A Steve Jobs doll towers over this 1/3 scale mini Macintosh. (All photos: John Leake)
It stands shorter than a Steve Jobs doll. It can be held in the palm of your hand. It runs System 6, and elicits squeals of delight from vintage Mac fans.
It is the Smallest Mac in the World.
Hot on the heels of the news of the world’s oldest working Macintosh comes a breakthrough of much more modest proportions. John Leake, co-host of the RetroMacCast, has created what may be the world’s smallest working Macintosh using a Raspberry Pi computer, PVC, some off-the shelf parts and a Mac emulator running under Linux. He calls it “Mini Mac.”
Why? As Leake writes on his blog, “this is one those ‘because I can’ projects with no practical use – my favorite kind!”
Apple makes some really great software and hardware. We love it. But sometimes there are certain little things you want out of your computer that Apple can’t or won’t provide. That’s why we have jailbreaking and modding.
We love it when someone takes an Apple product and morphs it into something completely different. There have been a lot of Apple hardware mods that have crossed our desks over the last few years. Some have been simple, while others have required over a hundred hours of work. Here are the five greatest Apple hardware mods we’ve ever seen.
Vintage computers and books in David Greelish's collection
Apple is all about the latest and greatest, inventing (and selling) the future. The computer marketplace as a whole evolves with ever accelerating speed – that two year old iPhone or laptop, so passé. Sometimes its helpful to take a step back and appreciate the long view of computing.
David Greelish is a computer historian who has been studying vintage computing for many years, as a writer, collector, podcaster and now vintage computing festival sponsor. His journey has included playing Star Trek text adventures on teletype machines, rescuing orphaned Lisas and Commodore 64s from unloved futures, and lobbying Apple to create a visitor’s gallery of company history in their new corporate HQ. He’s still getting flak for that last one.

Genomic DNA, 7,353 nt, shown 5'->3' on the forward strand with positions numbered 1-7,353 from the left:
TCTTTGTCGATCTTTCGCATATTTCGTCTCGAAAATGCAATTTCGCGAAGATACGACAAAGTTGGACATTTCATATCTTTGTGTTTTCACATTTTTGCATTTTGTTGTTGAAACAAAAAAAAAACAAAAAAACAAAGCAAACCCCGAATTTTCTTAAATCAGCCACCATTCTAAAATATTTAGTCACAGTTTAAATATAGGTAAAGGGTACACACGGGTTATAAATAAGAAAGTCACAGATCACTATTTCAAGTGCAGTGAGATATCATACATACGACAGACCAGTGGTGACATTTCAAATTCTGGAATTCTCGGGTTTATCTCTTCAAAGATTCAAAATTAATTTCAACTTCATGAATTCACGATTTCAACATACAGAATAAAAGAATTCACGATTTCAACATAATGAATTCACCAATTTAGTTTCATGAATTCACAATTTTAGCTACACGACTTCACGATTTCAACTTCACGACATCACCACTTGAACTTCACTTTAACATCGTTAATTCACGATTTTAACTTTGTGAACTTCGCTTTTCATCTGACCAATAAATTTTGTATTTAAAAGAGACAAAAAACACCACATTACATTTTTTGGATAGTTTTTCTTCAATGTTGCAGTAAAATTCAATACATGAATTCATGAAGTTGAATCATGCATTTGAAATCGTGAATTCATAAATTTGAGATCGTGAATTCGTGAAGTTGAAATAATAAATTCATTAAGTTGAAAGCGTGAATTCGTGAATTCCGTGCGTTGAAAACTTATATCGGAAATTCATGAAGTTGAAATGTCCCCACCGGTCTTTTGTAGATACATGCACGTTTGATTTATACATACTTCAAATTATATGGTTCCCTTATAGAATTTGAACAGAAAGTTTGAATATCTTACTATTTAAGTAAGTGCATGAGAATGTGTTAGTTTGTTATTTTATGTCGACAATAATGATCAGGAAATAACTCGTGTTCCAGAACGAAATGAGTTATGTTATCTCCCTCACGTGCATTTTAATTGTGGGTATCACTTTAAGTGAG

As we move into the touch computing era and our fingers again become the primary pointing device, it’s interesting to look back at the beginnings of earlier forms computer control. Dan Knight has posted a nice retrospective of the first few decades of mouse design over at Low End Mac:
The first computer mouse was carved from a block of wood and used two wheels to track its motion. The first commercial mouse was the Telefunken Rollkugel, an accessory for Telefunken’s computers that replaced the wheels in Engelbart’s design with a ball, making it essentially an inverted trackball.
Early mice started out with more buttons than later models – first three, then two, then whittled down to a single button with the Apple Lisa and Macintosh. It’s inverted cousin, the trackball, had a similarly downward growth trend over time:
…the first trackball used a 5’ Canadian five-pin bowling ball. The trackball first came to popularity with Missile Command, an Atari arcade game introduced in 1980 that used a 4’ ball.